3 items from 2014
As told to Jennifer Vineyard My dad is a massive music fan, so even just growing up in the house, he was buying new cool music, up through when I was born. So I was very familiar with the Ramones, Run Dmc, Blondie—core New York music. My parents would often play the Ramones song “We’re a Happy Family,” so I remember when I was 9 or 10, learning the lyrics and trying to understand. At first I didn’t grasp the irony of the song, but then I got it. When you’re a little kid, you just remember the “We’re a happy family / me, mom, and daddy” part, and then when you’re older, you get how sarcastic it is. By the time I got to high school, I had some older friends who were really obsessed with hip-hop, De La Soul, Tribe Called Quest. There’s something »
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Ahead of the release of The Single Moms Club, a film written, directed, produced by and starring Tyler Perry, we thought it was worthwhile looking back on all the Tyler Perry Productions (Tpp) that came before it. In total, Perry has produced 16 films (including Smc) from the ongoing Madea franchise to stand-alones, such as Temptation and Why Did I Get Married? All of the films have been met with varying degrees of praise and success. But who has actually sat down and watched all of them? Inspired by that question, I decided to review all of Perry’s film in order to grade and rank each film.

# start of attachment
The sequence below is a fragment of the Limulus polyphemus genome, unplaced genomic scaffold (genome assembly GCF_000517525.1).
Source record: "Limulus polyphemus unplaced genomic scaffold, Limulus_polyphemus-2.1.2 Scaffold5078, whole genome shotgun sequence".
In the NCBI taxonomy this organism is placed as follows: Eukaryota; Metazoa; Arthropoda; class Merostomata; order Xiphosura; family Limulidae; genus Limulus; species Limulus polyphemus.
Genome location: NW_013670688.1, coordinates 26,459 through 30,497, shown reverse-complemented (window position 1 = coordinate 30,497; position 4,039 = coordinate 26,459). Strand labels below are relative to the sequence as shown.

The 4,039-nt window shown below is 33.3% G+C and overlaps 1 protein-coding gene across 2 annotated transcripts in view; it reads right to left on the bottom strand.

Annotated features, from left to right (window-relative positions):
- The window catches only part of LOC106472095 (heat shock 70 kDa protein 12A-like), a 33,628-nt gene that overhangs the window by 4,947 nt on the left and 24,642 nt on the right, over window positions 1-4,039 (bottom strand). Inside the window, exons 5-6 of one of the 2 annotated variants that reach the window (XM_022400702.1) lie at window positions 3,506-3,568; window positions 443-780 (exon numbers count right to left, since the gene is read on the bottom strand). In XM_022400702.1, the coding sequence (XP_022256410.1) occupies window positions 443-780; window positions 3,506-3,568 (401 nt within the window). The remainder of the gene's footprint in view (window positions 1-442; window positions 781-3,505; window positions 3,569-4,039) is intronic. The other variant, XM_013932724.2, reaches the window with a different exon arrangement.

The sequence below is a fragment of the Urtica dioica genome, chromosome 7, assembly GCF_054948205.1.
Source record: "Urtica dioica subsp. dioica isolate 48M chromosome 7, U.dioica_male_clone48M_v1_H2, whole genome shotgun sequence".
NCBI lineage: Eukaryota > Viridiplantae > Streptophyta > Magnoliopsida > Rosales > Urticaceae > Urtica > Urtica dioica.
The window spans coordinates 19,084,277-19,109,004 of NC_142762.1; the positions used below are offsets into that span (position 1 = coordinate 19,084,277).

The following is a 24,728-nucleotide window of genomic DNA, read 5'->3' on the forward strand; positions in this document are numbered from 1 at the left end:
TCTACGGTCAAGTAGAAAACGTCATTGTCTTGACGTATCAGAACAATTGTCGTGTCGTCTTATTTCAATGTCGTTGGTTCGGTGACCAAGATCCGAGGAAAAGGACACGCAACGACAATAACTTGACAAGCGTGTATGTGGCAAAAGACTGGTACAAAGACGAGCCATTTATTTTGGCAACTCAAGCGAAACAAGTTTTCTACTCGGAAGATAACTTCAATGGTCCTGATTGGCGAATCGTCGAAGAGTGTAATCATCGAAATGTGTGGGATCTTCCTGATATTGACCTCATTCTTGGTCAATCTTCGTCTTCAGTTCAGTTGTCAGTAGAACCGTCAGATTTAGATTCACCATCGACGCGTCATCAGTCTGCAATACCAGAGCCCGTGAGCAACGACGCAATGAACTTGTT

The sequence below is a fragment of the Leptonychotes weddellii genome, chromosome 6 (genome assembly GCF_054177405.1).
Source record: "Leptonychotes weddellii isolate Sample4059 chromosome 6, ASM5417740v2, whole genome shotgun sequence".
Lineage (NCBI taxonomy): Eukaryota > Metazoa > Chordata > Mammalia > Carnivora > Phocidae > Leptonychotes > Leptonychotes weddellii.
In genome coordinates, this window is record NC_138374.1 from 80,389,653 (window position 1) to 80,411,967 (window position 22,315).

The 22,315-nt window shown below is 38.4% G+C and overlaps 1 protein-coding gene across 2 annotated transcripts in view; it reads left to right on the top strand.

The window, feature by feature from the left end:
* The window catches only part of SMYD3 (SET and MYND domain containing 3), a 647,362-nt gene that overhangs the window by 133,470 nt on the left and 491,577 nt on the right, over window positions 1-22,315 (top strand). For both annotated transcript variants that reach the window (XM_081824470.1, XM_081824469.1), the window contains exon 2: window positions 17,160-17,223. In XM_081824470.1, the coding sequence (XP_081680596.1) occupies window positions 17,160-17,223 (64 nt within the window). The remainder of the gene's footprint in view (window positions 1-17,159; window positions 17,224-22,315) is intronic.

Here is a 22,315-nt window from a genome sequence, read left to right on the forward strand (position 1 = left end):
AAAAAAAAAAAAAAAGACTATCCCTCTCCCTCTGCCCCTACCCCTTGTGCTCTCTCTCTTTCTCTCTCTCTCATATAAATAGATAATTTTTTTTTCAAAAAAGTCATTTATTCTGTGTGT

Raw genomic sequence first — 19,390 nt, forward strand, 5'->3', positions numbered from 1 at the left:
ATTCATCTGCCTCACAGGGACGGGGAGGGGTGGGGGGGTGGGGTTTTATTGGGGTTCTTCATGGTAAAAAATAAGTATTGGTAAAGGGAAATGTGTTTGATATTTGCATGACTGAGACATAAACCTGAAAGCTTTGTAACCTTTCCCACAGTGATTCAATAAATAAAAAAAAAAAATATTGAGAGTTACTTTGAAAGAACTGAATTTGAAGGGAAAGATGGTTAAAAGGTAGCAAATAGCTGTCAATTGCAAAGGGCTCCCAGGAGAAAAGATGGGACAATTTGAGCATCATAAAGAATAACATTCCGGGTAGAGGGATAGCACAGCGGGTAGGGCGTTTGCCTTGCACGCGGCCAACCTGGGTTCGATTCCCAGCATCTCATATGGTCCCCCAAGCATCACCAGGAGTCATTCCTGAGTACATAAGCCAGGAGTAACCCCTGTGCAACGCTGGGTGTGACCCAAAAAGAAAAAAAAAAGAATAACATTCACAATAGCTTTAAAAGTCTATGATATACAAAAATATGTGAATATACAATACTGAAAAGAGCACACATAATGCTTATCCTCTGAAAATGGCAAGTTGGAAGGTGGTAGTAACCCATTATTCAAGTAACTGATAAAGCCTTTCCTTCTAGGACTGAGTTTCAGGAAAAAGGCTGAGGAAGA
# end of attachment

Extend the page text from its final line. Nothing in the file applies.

To see how they fall in order (from worst to best), flip through the gallery above. For a more in-depth, critical analysis keep on reading!
(Warning: The films were not watched in order of release. In fact, if watched in »
- Stacy Lambe
Tyler Perry is now on the market.
The multi-hyphenate has parted ways with Lionsgate after working with the studio for nine years on theatrical releases. He’d been under a first-look deal with the studio since 2008. Perry has been approached by many distribs over the years after demonstrating the value of his B.O. brand, but he was never able to pursue other options — until now.
The end of the Lionsgate deal coincides with Perry’s decision to close the Los Angeles office of his 34th Street Films banner and consolidate operations at his Atlanta headquarters. Perry owns studio facilities there that are home to his four TV series, among other projects.
Several sources indicated the non-renewal was a mutual decision. But it’s no secret that Perry had been frustrated at times by the marketing of his movies, and by the limits of Lionsgate’s international reach. Now that he’s unencumbered, »
- Dave McNary
3 items from 2014
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